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January 6, 2000
Advani's Pic Off Demagogue Wall
A P Kamath
Five years after L K Advani's picture joined those of Saddam Hussein, Idi Amin and other dictators on the Demagogue Wall at a major museum in Los Angeles, it was taken down on January 5. The museum authorities told an Indian American organization that had mounted a campaign to have the picture removed that it would offer an apology to the Indian community.
The Demagogue Wall is a section of the Museum of Tolerance, which itself is a part of the Simon Wiesenthal Museum in Los Angeles.
The wall seeks to bring attention to men and women whose views and actions are deemed anti-human. According to sources, the Advani picture went up because his rath yatra was perceived as communal.
The Museum of Tolerance is visited by hundreds of people including school children. The Dalai Lama has also visited it.
The campaign to have the picture removed was mounted by Sunil Aghi, president and founder of the Indo-Americans Political Foundation, when he heard about the Demagogue Wall about four months ago.
Aghi himself is not new to controversies.
Aghi received the wrath of the Hindutva groups in America when he endorsed a revised version of a Xena episode in which Hindu gods were shown as humans. He had said that the revised episodes did not show Hinduism in bad light and by mounting protests against the episode and demanding its cancellation, the groups showed the community in a bad light.
"Many people could think we are as fundamentalist as some of the groups that opposed the work of Salman Rushdie," he had said.
He said that he took up the Advani cause because he felt it was simply not correct to lump him with the likes of Amin and Hussein. "Every Indian was insulted by that act," he said.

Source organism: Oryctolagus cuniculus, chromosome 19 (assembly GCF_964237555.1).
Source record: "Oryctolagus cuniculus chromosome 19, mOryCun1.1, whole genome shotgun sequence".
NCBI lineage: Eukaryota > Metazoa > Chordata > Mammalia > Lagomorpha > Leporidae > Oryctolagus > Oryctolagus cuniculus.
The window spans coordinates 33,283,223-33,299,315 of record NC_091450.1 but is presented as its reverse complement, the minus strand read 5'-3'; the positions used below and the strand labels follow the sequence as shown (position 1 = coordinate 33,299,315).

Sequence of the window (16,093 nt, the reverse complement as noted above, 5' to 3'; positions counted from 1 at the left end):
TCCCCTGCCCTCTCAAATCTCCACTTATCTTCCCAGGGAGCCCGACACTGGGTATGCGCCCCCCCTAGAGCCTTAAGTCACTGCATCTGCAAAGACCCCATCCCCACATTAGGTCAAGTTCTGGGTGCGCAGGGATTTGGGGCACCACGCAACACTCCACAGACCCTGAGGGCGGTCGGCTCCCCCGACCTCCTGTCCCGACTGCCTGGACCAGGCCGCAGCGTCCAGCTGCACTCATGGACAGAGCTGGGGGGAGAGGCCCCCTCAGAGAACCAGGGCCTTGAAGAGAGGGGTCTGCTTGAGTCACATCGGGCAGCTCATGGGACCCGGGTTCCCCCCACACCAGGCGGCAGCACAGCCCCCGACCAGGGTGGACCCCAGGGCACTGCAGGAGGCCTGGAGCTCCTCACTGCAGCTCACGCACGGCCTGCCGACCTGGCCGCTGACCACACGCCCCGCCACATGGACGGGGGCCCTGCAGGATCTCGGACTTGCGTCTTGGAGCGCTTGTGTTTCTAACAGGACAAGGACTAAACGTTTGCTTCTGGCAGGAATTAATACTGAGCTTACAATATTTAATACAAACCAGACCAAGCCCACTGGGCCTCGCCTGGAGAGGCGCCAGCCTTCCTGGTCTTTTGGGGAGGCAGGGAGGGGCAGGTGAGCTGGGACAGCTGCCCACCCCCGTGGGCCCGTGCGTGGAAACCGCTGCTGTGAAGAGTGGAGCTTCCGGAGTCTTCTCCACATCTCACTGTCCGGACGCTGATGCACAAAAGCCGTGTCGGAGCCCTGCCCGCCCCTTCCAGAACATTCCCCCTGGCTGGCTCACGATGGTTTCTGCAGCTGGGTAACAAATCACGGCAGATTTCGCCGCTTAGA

Aghi said his group got involved in the protest shortly after he visited the museum in connection with his participation as a commissioner with California lieutenant-governor Cruz Bustamante's Commission for One California.
The Commission whose purpose is to combat hate crimes and promote tolerance and diversity in California held its inaugural meeting at the museum last September.
"I am often asked how is that the Indian community did not notice the picture for five years," he told rediff.com. "Perhaps it is because we do not visit museums in big numbers."
Aghi wrote a letter to Rabbi Abraham Cooper, the executive director of the museum, on November 3.
"Advani is an outspoken proponent of stronger Indo-Israeli ties," the letter said. "He has not endorsed, ratified, or participated in the abuse of any group of people." On the other hand, Aghi pointed out Advani had "taken extraordinary steps to safeguard fundamental human rights."
Rabbi Cooper had said earlier that the decision to remove the picture would come only after its executive committee would study the issue.
He had also expressed his unhappiness in what he called the publicity the issue had received. The museum also used Mahatma Gandhi as an example of tolerance, he said, adding that that particular act seemed to have gone unnoticed.
Aghi said the success of IAPF's campaign proved that constructive dialogue does yield results.
"We are happy that the picture has been removed," he said. "And we look forward to inter-faith dialogue with all peace-loving communities."
For more details about IAPF, contact Sunil Aghi at 714 998-4088.
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